Paulina Ibarra, Executive Director of Fundación Multitudes, at the 2022 World Justice Forum
Paulina Ibarra, Executive Director of Fundación Multitudes, at the 2022 World Justice Forum

On September 4, Chile rejected the adoption of a new constitution, that would, among other provisions, enshrine gender parity at the national level.  

World Justice Challenge 2022 honoree Fundación Multitudes was deeply involved in the lead up to the vote, hosting a series of conversations with women candidates to the Constitutional Convention, feminist activists, and others in 2020 and 2021. It was through these workshops that they recognized that disinformation and online gender-based violence were a barrier that discouraged women from pursuing a political career or even participating in the political arena as advocates and citizens.  

WJP recently talked to Paulina Ibarra, Executive Director of Fundación Multitudes, to learn more about their work in Chile, and how, in light of the recent referendum results, they are looking to the future.  

WJP: How is Fundacion Multitudes making an impact?  

Ibarra: Through our project, the Women’s Observatory Against Disinformation and Fake News, we have trained more than 2,000 civil society leaders, public officials, and journalists to prevent and combat online gender-based violence. We also published two studies on the impact of disinformation on women parliamentarians and members of the Constitutional Convention in Chile. These set the baseline to develop recommendations to the Constitutional Convention of Chile and the Open Government Partnership. 

Our recommendations related to the right to universal access to digital connectivity and to information and communication technologies and the right of all persons to a life free of violence in any platform or digital media, with special emphasis on historically excluded groups were included in the recent draft of the constitution.  

WJP: With the no vote on the recent referendum in Chile, what was lost for women? 

Ibarra: First, women’s leadership is being questioned as the process had gender parity for the first time in the country and it was led by two women as presidents of the Constitutional Convention. Furthermore, potential advancements in the rights of women have been stopped, such as the inclusion of legal guarantees to ensure gender equality, including for non-binary people, as well as coverage of benefits for those engaged in domestic and care work, who are usually women. The new stage that will be opened in the constitutional process will represent a further challenge for women and girls who will have to once again fight for the recognition of their basic human rights in the new constitution, but now with a renewed force.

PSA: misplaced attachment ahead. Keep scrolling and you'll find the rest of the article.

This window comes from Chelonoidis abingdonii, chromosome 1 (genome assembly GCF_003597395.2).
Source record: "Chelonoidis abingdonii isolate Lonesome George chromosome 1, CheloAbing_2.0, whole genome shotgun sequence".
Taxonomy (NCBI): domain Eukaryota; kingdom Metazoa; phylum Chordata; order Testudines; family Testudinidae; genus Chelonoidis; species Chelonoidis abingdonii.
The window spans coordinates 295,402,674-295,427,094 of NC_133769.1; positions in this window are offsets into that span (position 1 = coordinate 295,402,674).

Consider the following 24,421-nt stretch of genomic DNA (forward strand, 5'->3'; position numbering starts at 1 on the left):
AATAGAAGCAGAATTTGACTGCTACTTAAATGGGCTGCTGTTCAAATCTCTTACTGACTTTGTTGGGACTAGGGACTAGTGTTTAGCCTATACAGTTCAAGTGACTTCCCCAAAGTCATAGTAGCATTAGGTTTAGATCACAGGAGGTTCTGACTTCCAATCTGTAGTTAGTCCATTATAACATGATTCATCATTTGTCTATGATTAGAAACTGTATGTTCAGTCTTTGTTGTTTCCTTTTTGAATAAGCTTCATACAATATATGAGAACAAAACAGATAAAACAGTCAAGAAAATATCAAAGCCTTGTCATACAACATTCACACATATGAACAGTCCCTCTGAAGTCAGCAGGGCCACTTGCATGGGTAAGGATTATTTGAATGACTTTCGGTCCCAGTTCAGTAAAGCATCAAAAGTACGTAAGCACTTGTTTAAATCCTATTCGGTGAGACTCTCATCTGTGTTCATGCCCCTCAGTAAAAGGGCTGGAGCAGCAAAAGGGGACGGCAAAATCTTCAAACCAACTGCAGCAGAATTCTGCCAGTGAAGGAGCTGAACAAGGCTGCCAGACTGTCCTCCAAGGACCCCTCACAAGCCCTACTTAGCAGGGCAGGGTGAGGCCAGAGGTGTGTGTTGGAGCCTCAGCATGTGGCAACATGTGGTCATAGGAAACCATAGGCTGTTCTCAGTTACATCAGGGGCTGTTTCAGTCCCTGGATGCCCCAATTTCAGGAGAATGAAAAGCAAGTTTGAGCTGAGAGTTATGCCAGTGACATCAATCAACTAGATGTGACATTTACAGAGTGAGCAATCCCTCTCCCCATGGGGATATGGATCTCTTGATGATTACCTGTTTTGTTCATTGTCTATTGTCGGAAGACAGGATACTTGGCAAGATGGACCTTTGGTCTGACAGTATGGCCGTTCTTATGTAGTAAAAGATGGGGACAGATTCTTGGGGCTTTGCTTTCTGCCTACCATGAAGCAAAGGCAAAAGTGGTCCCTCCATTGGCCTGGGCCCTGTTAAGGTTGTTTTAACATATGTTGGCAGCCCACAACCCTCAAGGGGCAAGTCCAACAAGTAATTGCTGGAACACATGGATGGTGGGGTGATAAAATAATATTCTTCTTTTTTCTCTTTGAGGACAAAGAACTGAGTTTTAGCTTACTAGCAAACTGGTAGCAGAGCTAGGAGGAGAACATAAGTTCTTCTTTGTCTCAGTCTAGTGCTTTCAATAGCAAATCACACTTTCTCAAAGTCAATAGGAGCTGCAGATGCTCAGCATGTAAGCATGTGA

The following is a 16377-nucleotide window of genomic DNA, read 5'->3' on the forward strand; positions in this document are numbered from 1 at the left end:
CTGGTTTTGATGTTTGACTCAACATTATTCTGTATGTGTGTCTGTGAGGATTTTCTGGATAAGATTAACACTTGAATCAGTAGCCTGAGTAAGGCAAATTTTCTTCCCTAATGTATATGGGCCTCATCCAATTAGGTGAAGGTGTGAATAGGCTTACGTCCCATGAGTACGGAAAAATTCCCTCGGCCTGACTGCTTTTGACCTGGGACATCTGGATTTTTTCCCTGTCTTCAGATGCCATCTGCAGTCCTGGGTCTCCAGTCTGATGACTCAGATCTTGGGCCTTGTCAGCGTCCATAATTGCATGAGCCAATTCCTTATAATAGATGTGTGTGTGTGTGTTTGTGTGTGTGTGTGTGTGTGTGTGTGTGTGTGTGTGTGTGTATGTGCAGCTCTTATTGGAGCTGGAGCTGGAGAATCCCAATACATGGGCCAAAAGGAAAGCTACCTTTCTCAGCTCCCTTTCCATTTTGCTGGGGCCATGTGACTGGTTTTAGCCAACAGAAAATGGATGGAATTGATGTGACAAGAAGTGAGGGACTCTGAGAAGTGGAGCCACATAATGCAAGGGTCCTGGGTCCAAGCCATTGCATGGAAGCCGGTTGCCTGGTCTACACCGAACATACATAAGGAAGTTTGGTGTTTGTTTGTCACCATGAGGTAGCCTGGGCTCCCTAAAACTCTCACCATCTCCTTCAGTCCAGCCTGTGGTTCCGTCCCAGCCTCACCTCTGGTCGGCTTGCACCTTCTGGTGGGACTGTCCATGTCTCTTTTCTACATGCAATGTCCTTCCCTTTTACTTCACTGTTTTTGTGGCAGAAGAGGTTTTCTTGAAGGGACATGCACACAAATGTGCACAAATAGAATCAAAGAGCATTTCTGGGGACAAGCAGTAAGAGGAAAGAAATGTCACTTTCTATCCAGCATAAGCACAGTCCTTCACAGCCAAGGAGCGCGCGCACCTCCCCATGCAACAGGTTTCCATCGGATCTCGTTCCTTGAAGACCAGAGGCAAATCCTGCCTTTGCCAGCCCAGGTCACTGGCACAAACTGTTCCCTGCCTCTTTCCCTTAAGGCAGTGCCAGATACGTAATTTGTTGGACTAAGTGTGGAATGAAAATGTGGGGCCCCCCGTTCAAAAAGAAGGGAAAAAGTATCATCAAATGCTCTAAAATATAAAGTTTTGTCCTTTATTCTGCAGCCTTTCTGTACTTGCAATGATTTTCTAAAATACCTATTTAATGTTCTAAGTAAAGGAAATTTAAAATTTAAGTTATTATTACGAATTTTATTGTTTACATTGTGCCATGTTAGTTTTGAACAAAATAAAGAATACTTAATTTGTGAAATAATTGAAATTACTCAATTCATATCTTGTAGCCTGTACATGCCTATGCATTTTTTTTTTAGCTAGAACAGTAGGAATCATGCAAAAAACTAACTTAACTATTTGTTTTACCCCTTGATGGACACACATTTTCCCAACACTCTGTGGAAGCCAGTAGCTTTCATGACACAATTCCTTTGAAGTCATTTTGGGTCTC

WJP: How has being a World Justice Challenge participant impacted Fundación Multitudes’s work?  

Ibarra: By showcasing the Women’s Observatory Against Disinformation and Fake News at the World Justice Forum 2022, we established connections with like-minded organizations to explore potential areas of collaboration. Second, this accomplishment—being the only Chilean organization participating in this year's edition—was greatly appreciated in the Chilean media, with different media outlets highlighting our work strengthening equal rights protections and promoting the dismantling of systemic inequality. 

WJP: How does Fundación Multitudes use the WJP Rule of Law Index?  

Ibarra: We use the WJP Rule of Law Index to identify the focus countries for the implementation of our Women’s Observatory Against Disinformation and Fake News program, as it allows us to clearly recognize the state of the rule of law in each country. For example, after reviewing the 2021 Index, we included in the list of focus countries Peru, Nigeria, and the Philippines, considering particularly their performance on fundamental rights. 

WJP: What is the ultimate aim of your work? 

Ibarra: We dream of a world where international treaties are put together and national legal frameworks—including constitutions—are modified to protect women and girls and other dissidents and vulnerable groups from online gender-based violence and inequality, so they can freely exercise their fundamental rights. 

Fundación Multitudes received an honorable mention in the Equal Rights and Non-Discrimination category in the 2022 World Justice Challenge for their Women’s Observatory Against Disinformation and Fake News, aimed at countering disinformation online. 

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On September 4, Chile rejected the adoption of a new constitution, that would, among other provisions, enshrine gender parity at the national level.   World Justice Challenge 2022 honoree Fundación Multitudes was deeply involved in the lead up to the vote, hosting a series of conversations with women candidates to the Constitutional Convention, feminist activists, and others in 2020 and 2021. It was through these workshops that they recognized that disinformation and online gender-based violence were a barrier that discouraged women from pursuing a political career or even participating in the political arena as advocates and citizens.   WJP recently talked to Paulina Ibarra, Executive Director of Fundación Multitudes, to learn more about their work in Chile, and how, in light of the recent referendum results, they are looking to the future.  

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